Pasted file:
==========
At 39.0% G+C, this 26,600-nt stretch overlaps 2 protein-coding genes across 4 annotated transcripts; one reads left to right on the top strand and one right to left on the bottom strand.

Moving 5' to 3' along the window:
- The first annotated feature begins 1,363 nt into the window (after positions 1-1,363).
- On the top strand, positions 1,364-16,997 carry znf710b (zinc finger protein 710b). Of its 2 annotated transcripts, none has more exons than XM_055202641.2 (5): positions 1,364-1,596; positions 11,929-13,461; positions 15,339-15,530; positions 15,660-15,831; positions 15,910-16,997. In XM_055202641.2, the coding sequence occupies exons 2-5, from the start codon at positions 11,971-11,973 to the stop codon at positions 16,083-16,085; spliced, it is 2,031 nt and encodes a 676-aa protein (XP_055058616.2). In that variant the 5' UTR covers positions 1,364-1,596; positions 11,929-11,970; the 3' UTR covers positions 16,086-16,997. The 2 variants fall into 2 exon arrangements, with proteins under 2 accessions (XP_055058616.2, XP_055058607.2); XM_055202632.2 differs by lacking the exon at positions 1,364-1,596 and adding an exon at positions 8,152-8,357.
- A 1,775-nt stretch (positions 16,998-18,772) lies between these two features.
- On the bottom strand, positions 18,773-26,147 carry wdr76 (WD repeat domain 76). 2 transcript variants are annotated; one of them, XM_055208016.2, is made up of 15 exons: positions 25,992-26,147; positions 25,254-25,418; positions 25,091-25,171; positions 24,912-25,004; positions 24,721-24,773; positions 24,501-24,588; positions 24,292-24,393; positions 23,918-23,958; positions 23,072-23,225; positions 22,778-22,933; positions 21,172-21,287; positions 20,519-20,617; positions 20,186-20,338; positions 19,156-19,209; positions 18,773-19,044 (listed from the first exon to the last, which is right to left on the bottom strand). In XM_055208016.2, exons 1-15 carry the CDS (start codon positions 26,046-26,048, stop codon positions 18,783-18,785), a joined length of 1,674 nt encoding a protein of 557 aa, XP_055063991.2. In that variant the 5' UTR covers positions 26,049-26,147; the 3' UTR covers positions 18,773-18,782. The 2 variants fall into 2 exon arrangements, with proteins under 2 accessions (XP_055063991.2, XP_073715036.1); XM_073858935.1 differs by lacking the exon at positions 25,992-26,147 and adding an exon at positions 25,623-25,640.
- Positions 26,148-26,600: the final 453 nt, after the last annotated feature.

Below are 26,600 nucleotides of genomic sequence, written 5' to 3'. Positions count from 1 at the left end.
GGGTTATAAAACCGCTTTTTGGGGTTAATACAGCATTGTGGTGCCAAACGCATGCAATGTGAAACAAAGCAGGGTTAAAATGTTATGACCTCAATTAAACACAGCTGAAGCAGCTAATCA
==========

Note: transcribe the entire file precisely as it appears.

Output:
At 39.0% G+C, this 26,600-nt stretch overlaps 2 protein-coding genes across 4 annotated transcripts; one reads left to right on the top strand and one right to left on the bottom strand.

Moving 5' to 3' along the window:
- The first annotated feature begins 1,363 nt into the window (after positions 1-1,363).
- On the top strand, positions 1,364-16,997 carry znf710b (zinc finger protein 710b). Of its 2 annotated transcripts, none has more exons than XM_055202641.2 (5): positions 1,364-1,596; positions 11,929-13,461; positions 15,339-15,530; positions 15,660-15,831; positions 15,910-16,997. In XM_055202641.2, the coding sequence occupies exons 2-5, from the start codon at positions 11,971-11,973 to the stop codon at positions 16,083-16,085; spliced, it is 2,031 nt and encodes a 676-aa protein (XP_055058616.2). In that variant the 5' UTR covers positions 1,364-1,596; positions 11,929-11,970; the 3' UTR covers positions 16,086-16,997. The 2 variants fall into 2 exon arrangements, with proteins under 2 accessions (XP_055058616.2, XP_055058607.2); XM_055202632.2 differs by lacking the exon at positions 1,364-1,596 and adding an exon at positions 8,152-8,357.
- A 1,775-nt stretch (positions 16,998-18,772) lies between these two features.
- On the bottom strand, positions 18,773-26,147 carry wdr76 (WD repeat domain 76). 2 transcript variants are annotated; one of them, XM_055208016.2, is made up of 15 exons: positions 25,992-26,147; positions 25,254-25,418; positions 25,091-25,171; positions 24,912-25,004; positions 24,721-24,773; positions 24,501-24,588; positions 24,292-24,393; positions 23,918-23,958; positions 23,072-23,225; positions 22,778-22,933; positions 21,172-21,287; positions 20,519-20,617; positions 20,186-20,338; positions 19,156-19,209; positions 18,773-19,044 (listed from the first exon to the last, which is right to left on the bottom strand). In XM_055208016.2, exons 1-15 carry the CDS (start codon positions 26,046-26,048, stop codon positions 18,783-18,785), a joined length of 1,674 nt encoding a protein of 557 aa, XP_055063991.2. In that variant the 5' UTR covers positions 26,049-26,147; the 3' UTR covers positions 18,773-18,782. The 2 variants fall into 2 exon arrangements, with proteins under 2 accessions (XP_055063991.2, XP_073715036.1); XM_073858935.1 differs by lacking the exon at positions 25,992-26,147 and adding an exon at positions 25,623-25,640.
- Positions 26,148-26,600: the final 453 nt, after the last annotated feature.

Below are 26,600 nucleotides of genomic sequence, written 5' to 3'. Positions count from 1 at the left end.
GGGTTATAAAACCGCTTTTTGGGGTTAATACAGCATTGTGGTGCCAAACGCATGCAATGTGAAACAAAGCAGGGTTAAAATGTTATGACCTCAATTAAACACAGCTGAAGCAGCTAATCA